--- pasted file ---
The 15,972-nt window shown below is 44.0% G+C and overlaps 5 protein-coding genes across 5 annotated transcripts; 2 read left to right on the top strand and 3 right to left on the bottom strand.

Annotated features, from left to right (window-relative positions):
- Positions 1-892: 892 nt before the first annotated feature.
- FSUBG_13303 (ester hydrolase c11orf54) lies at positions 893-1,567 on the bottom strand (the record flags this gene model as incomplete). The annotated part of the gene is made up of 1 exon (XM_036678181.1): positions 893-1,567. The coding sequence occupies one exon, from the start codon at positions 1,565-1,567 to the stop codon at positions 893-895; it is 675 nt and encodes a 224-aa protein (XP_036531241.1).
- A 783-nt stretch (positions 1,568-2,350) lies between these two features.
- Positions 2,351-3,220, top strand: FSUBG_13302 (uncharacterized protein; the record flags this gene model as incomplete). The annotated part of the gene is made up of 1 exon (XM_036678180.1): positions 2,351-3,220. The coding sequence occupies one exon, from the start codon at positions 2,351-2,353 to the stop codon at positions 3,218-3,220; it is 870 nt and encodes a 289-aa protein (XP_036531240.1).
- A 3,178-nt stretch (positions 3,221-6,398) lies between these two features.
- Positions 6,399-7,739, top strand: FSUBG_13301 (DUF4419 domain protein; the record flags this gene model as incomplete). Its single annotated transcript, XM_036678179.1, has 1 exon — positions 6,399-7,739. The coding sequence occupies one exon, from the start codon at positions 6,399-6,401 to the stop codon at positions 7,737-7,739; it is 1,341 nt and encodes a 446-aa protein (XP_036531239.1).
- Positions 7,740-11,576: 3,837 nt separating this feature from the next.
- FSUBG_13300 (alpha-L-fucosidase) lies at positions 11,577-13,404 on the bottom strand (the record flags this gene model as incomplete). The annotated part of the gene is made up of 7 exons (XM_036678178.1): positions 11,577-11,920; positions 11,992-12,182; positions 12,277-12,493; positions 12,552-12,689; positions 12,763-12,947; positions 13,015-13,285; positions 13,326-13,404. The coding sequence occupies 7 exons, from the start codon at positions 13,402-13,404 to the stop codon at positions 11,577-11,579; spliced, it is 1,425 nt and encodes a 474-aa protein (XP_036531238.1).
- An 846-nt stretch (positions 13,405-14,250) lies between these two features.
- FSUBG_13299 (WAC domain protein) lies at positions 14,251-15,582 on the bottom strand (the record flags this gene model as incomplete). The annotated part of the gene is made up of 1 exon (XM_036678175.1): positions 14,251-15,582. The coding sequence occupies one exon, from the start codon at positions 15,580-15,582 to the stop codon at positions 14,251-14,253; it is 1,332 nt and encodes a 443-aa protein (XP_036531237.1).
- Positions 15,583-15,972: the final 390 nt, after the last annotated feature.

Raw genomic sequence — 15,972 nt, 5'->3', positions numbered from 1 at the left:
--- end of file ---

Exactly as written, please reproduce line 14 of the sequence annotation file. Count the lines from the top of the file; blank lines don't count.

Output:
Raw genomic sequence — 15,972 nt, 5'->3', positions numbered from 1 at the left: